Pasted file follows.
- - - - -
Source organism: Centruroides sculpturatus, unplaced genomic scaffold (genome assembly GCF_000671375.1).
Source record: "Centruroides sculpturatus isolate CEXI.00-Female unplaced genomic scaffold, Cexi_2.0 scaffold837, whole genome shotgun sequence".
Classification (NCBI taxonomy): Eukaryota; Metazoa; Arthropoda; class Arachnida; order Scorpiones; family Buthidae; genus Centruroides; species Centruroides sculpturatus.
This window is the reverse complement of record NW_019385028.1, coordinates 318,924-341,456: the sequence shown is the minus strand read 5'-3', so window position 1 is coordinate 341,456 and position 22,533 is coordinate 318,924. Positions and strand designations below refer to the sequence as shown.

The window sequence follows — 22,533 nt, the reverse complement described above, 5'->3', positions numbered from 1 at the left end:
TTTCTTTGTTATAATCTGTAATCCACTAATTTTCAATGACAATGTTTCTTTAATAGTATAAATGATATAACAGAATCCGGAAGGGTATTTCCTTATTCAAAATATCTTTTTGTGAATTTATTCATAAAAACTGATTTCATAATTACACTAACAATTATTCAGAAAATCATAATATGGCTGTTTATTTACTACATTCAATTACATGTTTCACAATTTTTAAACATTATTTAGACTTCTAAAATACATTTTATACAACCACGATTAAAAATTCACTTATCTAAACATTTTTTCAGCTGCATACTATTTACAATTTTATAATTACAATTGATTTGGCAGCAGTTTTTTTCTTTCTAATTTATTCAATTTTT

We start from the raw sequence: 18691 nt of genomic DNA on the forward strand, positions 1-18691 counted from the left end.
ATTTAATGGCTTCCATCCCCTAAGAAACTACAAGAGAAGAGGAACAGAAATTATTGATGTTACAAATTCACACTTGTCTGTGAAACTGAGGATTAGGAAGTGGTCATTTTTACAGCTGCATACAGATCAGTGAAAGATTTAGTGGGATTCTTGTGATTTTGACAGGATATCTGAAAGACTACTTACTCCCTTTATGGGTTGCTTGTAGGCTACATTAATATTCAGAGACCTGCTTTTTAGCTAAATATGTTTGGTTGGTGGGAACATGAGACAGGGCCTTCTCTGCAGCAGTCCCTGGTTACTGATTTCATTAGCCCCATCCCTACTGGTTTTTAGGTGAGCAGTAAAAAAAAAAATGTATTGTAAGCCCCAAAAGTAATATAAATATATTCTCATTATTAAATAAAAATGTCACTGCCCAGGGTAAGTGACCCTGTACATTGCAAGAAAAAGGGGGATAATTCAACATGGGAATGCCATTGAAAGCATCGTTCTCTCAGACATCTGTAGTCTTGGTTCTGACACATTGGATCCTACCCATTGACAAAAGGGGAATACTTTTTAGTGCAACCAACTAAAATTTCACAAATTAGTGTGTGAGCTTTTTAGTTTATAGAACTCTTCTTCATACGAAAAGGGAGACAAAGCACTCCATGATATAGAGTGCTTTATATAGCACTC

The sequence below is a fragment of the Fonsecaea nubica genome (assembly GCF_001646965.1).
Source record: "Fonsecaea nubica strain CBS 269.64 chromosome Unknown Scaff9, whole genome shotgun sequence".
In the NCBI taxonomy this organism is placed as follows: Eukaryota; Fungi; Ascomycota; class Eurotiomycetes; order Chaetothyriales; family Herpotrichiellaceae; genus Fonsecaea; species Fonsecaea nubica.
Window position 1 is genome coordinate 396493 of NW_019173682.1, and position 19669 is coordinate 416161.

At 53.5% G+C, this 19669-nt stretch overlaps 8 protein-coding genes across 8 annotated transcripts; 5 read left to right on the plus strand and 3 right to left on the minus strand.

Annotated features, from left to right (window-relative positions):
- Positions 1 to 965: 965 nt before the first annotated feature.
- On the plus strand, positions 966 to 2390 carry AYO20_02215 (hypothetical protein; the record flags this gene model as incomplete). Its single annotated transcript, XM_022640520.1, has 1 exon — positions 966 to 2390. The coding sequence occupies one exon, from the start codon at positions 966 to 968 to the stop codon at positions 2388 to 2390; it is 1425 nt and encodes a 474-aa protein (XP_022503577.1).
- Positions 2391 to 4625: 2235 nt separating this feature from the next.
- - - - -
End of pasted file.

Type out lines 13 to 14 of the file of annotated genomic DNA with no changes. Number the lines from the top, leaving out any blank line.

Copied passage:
At 53.5% G+C, this 19669-nt stretch overlaps 8 protein-coding genes across 8 annotated transcripts; 5 read left to right on the plus strand and 3 right to left on the minus strand.

Annotated features, from left to right (window-relative positions):